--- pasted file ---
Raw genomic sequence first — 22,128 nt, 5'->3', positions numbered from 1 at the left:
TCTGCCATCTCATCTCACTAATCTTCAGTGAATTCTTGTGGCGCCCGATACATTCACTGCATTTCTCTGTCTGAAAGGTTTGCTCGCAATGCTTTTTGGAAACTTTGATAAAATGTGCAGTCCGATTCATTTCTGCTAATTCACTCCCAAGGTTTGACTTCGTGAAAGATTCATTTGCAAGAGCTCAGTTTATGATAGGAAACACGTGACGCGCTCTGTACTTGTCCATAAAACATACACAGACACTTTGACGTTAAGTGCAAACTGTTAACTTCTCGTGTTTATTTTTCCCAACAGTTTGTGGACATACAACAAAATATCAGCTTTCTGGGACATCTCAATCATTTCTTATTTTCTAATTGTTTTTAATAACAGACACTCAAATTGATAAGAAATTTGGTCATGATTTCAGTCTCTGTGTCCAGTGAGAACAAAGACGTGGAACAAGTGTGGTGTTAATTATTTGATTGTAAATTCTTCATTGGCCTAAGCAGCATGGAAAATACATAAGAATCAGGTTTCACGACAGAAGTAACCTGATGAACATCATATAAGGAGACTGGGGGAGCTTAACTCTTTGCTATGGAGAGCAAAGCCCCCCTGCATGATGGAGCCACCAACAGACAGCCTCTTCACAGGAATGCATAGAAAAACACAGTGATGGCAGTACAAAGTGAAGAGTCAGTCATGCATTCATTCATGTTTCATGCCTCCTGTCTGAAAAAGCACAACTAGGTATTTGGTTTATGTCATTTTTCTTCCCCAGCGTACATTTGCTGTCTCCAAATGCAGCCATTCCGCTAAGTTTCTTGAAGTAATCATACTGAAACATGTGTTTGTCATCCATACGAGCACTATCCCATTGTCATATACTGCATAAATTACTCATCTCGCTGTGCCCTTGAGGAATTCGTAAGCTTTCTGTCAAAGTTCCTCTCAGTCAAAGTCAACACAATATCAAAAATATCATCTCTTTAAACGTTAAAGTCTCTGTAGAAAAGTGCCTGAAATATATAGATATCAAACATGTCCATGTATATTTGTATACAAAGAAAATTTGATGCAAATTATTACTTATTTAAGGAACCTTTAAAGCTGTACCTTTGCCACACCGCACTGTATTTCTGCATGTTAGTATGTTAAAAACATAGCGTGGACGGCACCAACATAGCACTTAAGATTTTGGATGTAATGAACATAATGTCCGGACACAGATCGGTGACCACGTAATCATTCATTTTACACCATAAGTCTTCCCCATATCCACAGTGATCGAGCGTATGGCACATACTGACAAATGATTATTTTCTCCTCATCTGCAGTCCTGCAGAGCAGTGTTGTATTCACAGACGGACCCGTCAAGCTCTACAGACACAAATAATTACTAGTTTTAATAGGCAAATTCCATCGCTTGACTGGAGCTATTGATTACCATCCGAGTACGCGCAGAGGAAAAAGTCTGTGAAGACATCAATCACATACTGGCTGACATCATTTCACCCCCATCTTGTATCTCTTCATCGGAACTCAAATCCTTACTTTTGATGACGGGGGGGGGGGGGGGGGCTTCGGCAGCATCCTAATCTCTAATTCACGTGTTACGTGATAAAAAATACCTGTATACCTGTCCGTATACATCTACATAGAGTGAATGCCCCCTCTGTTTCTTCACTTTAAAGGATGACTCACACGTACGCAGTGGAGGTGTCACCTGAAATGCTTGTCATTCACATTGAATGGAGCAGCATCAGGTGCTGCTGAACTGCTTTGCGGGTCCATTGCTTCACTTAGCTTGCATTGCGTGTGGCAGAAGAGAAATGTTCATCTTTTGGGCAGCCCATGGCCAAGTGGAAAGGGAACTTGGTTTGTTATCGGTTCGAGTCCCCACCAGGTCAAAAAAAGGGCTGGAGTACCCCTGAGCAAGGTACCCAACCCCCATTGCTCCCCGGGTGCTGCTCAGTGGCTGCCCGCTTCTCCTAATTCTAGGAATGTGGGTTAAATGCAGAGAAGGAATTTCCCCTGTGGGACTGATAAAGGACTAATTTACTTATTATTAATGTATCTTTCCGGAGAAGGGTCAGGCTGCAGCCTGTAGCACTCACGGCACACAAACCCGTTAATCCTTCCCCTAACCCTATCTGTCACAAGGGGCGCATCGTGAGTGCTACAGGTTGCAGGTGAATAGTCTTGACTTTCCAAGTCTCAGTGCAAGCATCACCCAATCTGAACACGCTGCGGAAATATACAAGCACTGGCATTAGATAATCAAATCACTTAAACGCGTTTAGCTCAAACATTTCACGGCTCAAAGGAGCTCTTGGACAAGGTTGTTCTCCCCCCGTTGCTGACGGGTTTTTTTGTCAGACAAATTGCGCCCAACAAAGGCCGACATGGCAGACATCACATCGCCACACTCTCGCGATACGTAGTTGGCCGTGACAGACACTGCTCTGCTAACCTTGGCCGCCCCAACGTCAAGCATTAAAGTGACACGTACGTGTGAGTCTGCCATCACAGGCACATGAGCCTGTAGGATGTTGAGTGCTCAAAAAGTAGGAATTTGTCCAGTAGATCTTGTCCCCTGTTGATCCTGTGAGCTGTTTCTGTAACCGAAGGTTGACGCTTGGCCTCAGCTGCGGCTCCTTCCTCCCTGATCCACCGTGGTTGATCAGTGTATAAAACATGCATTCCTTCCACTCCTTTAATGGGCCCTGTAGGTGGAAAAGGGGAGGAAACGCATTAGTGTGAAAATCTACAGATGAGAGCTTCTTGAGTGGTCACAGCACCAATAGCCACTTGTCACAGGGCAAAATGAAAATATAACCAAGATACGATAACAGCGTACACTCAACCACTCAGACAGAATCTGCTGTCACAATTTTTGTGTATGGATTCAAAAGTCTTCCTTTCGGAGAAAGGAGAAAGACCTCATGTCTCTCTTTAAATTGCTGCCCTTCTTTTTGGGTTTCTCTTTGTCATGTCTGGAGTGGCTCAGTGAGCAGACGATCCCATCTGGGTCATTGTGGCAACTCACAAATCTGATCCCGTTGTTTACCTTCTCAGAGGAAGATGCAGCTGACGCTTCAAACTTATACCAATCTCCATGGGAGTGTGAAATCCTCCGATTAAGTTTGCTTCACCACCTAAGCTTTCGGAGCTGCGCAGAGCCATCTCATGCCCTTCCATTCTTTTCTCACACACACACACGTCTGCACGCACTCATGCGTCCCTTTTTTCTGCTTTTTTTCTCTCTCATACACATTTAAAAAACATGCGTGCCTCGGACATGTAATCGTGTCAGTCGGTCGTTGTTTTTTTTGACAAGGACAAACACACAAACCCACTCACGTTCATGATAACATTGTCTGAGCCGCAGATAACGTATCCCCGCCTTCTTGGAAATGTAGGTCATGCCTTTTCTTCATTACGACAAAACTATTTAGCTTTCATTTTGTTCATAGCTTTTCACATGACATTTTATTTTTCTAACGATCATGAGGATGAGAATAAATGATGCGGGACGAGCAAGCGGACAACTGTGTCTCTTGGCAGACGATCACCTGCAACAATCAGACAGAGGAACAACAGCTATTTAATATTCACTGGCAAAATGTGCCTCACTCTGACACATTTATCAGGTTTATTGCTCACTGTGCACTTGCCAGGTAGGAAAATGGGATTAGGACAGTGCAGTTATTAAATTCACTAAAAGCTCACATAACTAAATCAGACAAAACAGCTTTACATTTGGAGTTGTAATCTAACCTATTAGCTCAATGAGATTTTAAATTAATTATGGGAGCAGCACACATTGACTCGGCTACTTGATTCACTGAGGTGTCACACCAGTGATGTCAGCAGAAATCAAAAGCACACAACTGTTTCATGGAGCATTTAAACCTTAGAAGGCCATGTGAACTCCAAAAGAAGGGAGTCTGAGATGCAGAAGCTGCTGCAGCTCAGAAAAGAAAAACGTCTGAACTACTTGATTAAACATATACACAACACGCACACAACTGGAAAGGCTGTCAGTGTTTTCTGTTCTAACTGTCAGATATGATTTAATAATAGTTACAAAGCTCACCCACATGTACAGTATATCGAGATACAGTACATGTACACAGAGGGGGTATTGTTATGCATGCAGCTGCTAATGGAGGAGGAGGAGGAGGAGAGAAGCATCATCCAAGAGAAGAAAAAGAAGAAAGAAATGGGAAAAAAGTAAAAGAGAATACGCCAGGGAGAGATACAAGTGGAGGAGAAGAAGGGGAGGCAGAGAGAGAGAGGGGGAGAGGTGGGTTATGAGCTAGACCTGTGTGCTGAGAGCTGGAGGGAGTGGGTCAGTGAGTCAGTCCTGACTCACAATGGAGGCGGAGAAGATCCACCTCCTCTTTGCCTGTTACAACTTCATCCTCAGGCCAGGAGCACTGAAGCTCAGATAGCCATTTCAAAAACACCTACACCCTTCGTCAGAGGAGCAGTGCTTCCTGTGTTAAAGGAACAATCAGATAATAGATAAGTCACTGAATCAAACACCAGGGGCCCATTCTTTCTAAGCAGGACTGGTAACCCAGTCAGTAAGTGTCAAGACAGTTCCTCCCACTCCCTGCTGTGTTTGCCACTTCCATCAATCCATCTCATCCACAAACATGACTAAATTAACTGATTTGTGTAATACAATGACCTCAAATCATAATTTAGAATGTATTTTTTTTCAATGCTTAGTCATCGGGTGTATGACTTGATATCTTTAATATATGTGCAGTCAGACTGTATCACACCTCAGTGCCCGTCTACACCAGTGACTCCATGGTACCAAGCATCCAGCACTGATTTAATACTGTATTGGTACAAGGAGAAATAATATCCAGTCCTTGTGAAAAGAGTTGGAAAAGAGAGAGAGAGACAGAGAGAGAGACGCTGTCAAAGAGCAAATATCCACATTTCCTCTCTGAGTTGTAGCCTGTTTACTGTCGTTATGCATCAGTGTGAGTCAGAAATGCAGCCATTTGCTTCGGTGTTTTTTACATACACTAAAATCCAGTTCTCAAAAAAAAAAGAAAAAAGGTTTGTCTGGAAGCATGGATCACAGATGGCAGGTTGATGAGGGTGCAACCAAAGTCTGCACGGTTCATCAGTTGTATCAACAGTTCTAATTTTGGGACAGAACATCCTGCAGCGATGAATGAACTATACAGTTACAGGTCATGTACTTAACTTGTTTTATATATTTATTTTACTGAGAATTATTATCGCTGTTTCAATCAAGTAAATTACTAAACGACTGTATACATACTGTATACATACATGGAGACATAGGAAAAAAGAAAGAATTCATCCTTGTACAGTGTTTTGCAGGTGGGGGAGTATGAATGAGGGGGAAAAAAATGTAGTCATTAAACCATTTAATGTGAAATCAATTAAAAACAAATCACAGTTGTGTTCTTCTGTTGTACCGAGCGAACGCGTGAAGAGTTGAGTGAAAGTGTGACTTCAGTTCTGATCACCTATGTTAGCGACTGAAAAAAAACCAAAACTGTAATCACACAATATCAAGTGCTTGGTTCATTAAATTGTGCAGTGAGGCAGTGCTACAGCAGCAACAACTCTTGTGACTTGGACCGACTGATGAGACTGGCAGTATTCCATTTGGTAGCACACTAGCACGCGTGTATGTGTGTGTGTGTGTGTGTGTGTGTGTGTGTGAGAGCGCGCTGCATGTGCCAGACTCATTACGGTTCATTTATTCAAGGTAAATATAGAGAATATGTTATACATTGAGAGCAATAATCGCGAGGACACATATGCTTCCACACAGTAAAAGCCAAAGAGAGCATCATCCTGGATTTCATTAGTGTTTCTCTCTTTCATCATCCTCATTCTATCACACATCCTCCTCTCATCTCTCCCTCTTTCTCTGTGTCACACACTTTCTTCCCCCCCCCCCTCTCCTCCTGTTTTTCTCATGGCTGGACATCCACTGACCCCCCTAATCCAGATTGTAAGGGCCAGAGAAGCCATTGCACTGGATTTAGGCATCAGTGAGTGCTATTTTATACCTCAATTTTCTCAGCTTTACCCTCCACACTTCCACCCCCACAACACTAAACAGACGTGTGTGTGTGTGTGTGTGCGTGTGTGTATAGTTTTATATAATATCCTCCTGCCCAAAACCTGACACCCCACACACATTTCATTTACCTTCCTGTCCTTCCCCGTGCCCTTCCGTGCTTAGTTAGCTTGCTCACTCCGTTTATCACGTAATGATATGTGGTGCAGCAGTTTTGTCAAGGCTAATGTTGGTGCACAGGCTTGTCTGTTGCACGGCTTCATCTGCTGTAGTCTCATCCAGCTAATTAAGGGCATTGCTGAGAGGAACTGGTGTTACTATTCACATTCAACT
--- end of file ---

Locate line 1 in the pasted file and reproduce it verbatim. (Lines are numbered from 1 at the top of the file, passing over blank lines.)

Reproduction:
Raw genomic sequence first — 22,128 nt, 5'->3', positions numbered from 1 at the left: